Huizhou people were famous for their salt business. The salt merchants of Huizhou were not only the richest people in Huizhou but also the major force of salt merchants in Yangzhou, the major salt market in Qing time. Their capital was abundant and the salt tax they paid was the major income of the government in salt tax. The reason that Huizhou salt merchants became the most distinguished in salt business was the reform of salt regulations in the period of Chenghua (1465-1487) of the Ming dynasty. In that reform, the salt merchants were allowed to buy salt at the area of salt production. Since Huizhou was close to the area of salt production, Huizhou salt merchants were able to break the monopoly of salt business by the salt merchants from Shanxi and Shaanxi, and then replace them in this field.
The Chinese society had long been divided into four classes -- intellectuals, peasants, laborers, and merchants, while intellectuals, enjoying the respect by others, were placed on the top and merchants on the bottom. From Ming Dynasty on, with the increasing wealth, merchants had done their best to improve their status. Many intellectuals who gave up their official degrees and official career switched their interest to business and assisted the Huizhou salt merchants in reading various kinds of books, promoting the atmosphere of refined culture, and strengthening their management of business.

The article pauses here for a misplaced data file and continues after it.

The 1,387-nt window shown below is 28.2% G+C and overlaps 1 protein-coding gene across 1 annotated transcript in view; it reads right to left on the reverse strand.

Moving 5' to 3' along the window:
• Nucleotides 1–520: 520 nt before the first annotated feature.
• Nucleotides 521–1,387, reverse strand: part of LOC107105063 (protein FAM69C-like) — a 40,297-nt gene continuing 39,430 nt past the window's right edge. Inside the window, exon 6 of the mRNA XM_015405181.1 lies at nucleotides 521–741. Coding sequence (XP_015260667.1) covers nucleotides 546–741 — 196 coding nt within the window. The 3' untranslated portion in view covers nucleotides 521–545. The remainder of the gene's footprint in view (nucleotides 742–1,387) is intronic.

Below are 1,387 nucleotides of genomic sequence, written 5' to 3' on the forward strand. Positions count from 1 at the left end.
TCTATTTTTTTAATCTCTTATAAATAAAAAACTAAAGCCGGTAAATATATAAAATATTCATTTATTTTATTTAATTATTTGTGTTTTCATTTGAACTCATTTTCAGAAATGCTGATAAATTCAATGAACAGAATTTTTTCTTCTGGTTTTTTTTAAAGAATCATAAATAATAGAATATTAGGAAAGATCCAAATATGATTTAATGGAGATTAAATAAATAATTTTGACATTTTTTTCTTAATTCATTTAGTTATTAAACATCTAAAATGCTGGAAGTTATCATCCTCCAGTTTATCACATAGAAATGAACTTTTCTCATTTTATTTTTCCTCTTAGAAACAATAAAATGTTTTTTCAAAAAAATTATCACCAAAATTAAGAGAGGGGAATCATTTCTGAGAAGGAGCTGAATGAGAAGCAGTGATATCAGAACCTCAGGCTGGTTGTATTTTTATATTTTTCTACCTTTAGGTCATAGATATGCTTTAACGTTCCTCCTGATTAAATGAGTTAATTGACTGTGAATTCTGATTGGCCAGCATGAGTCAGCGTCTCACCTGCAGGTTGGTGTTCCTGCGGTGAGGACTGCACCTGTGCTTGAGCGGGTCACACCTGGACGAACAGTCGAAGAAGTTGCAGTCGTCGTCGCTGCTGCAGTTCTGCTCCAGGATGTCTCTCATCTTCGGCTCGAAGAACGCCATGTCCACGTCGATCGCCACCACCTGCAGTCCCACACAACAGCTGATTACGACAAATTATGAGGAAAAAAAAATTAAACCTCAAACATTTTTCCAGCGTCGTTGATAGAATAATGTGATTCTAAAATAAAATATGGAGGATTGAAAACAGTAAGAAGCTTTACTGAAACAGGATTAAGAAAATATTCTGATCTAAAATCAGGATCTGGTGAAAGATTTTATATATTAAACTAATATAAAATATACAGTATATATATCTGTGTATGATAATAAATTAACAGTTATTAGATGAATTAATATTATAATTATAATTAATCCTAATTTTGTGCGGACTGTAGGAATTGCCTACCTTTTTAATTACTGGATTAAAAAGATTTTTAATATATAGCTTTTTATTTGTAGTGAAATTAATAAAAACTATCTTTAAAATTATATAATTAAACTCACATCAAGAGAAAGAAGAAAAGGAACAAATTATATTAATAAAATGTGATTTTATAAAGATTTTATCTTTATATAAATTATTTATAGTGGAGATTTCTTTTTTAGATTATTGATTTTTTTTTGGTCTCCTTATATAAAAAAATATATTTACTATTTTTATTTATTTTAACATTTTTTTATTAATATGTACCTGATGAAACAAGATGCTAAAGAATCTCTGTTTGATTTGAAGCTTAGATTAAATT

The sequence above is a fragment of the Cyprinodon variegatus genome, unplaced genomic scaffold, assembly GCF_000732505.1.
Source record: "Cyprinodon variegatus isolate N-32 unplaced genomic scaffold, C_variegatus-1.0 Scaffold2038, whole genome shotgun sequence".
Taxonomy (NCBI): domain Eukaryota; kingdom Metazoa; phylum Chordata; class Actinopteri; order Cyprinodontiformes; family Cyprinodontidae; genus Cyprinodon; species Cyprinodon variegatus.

The strict and diligent clan education and family education in Huizhou had brought out many professionists who were able to run good business, to produce good reputation, to earn huge profit, and to win the favor of the imperial government. No matter in their home towns or in other cities they lived, Huizhou salt merchants donated money in building various kinds of schools and in establishing personal libraries for their huge collections. Under the influence of those merchants, the printing industry became prosperous and published ancient classics, governmental laws and regulations, and many good books related to civil service examination for those merchants’ descendants. The official career of their descendants would guarantee the continuity of their family reputation and the protection of family property. In fact, their descendants did not disappoint the expectation of their clan and had become distinguished in the fields of politics, commerce, and culture.||en_US|